Sales Lessons

sell 2

Previously I compared two church models to the approach of two tree service contractors. I want to add a few comments based on our dealings with another contractor, but on the subject of “sales” strategy. I will first describe what happened and then draw some parallels to church practices.

Recently we bought a coupon that gave us 75% off on eaves trough cleaning. This is a fairly common “loss leader” that allows a company to up-sell their other products and services to make a profit. Since we plan to install gutter guards to keep our gutters leaf-free anyway, we don’t mind hearing out their sales pitch and quote.

The salesperson was also the owner of the company, so he was free to offer any deal he wants. We explained that we want to solve a problem of rain water splashing onto our neighbor’s property instead of flowing through the downspout and discharging onto our lawn. Based on his expertise, he recommended aligning the eaves trough so that the water flow naturally down slope, and re-routing the downspout so that the water discharge is fully onto our property. He then offered a 15% discount when we purchase the gutter guards, alignment and re-routing together, if we place the order that day, which we accepted.

The work was completed two weeks later, but the real test came two days after the installation, when there was a heavy downpour. The work substantially reduced the water overflowing the gutters and cascading to our neighbor’s side, but not completely.
When we called the owner about the continuance of the problem, he was very defensive and said “Didn’t you pay the technician in full? By paying him in full you agreed that the work was done to your full satisfaction!” We told him we were not accusing the technician of doing a poor job, only that it did not solve our problem. He saw the possibility of extra work and said he’ll send another technician to quote what else can be done.

The second technician came, and suggested:
1. Either installing one more downspout to divert part of the water away from the first one so that it won’t overflow, at a cost of several hundred dollars, or
2. Cutting back the shingle that was overhanging the eaves trough too much, which may have obstructed the water flow, for a couple of hundred dollars.
We asked him whether the company will guarantee (1) will solve our problem. They won’t. He then said that based on his experience (2) should solve our problem, but no guarantees. We were not prepared to spend a significant sum just for them to do trial and error, so we opted for (2).

God was merciful. As soon as the technician finished cutting back and re-sealing the shingle, it started to rain and the water continued to splash, which proved his “professional judgment” was wrong, before he left our home! After phoning his boss, they offered a third solution to connect the upper downspout directly to the lower one, so there won’t be any overflow and splashing, again for extra money. Since we don’t want an irate neighbor, we agreed to try this one last time. Will it work? We won’t know until the next thunderstorm, and are praying that it will so we can have one less worry while on short-term mission. Now onto some observations.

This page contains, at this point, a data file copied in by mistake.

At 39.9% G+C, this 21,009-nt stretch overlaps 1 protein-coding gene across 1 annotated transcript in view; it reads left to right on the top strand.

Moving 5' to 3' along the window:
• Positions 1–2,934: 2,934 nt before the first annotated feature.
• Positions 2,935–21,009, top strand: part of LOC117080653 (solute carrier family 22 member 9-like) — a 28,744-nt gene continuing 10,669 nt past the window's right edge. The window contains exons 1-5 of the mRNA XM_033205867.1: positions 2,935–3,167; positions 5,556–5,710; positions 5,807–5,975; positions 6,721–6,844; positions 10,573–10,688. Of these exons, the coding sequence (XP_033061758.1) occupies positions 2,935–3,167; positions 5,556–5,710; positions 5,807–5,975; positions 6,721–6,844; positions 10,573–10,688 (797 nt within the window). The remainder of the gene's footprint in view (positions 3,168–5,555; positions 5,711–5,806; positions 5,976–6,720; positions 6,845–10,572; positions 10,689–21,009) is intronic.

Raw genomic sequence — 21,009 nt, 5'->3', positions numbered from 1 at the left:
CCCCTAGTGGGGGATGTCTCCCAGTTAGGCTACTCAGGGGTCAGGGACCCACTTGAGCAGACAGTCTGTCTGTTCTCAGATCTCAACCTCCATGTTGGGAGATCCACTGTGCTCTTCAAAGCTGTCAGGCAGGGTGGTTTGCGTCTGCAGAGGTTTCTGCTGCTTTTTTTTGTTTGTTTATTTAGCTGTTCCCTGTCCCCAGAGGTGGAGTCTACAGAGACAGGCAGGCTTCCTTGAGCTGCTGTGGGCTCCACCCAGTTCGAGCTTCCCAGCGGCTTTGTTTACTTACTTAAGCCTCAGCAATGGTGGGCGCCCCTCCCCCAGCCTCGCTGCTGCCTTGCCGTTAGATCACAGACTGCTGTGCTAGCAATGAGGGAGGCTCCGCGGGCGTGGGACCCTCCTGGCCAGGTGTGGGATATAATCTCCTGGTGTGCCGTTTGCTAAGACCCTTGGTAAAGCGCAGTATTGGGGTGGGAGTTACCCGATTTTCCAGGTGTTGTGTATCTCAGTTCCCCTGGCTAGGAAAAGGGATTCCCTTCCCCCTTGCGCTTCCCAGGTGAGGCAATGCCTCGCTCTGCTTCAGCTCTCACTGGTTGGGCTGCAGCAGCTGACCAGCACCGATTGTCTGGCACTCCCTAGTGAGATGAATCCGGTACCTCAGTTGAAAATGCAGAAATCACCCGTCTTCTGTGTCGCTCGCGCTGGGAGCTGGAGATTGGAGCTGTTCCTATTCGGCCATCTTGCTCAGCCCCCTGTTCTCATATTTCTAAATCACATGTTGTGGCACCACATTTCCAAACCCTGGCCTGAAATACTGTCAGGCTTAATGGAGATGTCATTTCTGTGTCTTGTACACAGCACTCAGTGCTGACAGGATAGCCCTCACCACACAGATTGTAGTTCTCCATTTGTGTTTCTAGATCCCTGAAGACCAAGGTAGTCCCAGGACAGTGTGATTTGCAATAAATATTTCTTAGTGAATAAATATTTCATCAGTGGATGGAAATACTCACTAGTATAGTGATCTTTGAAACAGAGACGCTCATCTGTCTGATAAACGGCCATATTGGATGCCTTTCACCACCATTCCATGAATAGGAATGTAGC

The salesperson used several sales techniques, some legitimate, others inappropriate for a church setting:
1. Discount incentive: There is nothing wrong with offering a volume discount when you buy more. Some churches offer discounted or even free tickets to special events to draw newcomers. While some people balk at churches using marketing, claiming it to be secular, it is actually ethically neutral.
2. Pressure tactics: He tied the expiry of the discount to when he leaves upon completion of the eaves trough cleaning. This time limit is common in commercial sales to exert pressure on the other party e.g. real estate offer to purchase and sign-backs typically expire by a certain time. But don’t ever try it in churches, especially when witnessing. Although the Lord did not want anyone to perish, He did not apply pressure on people to come to repentance (2 Pet 3:9). What gives you the right to do so? You would be misrepresenting Him, which an ambassador should never do. Don’t force people to make a decision for Christ. It will only backfire, leave a sour taste in their mouths, and give Christians a bad name.
3. Continuous up sell: Unlike salesmen who are trained to push high-value products, often Christians do not have this “sales mentality” and are not alert to outreach opportunities. While we should not be pushy, neither should we wait for opportunities to fall into our laps. However, be careful about promising benefits that Scripture never promised (e.g. prosperity, healing etc.), and pushing your own agenda. What the salesman wanted was successive orders to accumulate sales. What we wanted was a solution to our problem. Sometimes the two coincide, but in this case they didn’t. He got his quick sale, but at the cost of his reputation. Sometimes churches do things for short-term gain and their own convenience, without carefully examining the issue from their members’ perspective. Don’t be short-sighted and short-change your people. Treat them well or you’ll lose your most valuable asset.

One more thing. Don’t be too quick to defend yourself like that owner. Listen to what people are saying when they have complaints. While there will always be some who are not satisfied unless they have their way, many people are reasonable and have legitimate needs that your rules have not addressed. Focus on others and you will build your reputation. Justify yourself and you will destroy goodwill in a hurry. Reputation is a delicate thing. It takes a long time to build but can be demolished by just one mistake. Protect it carefully.

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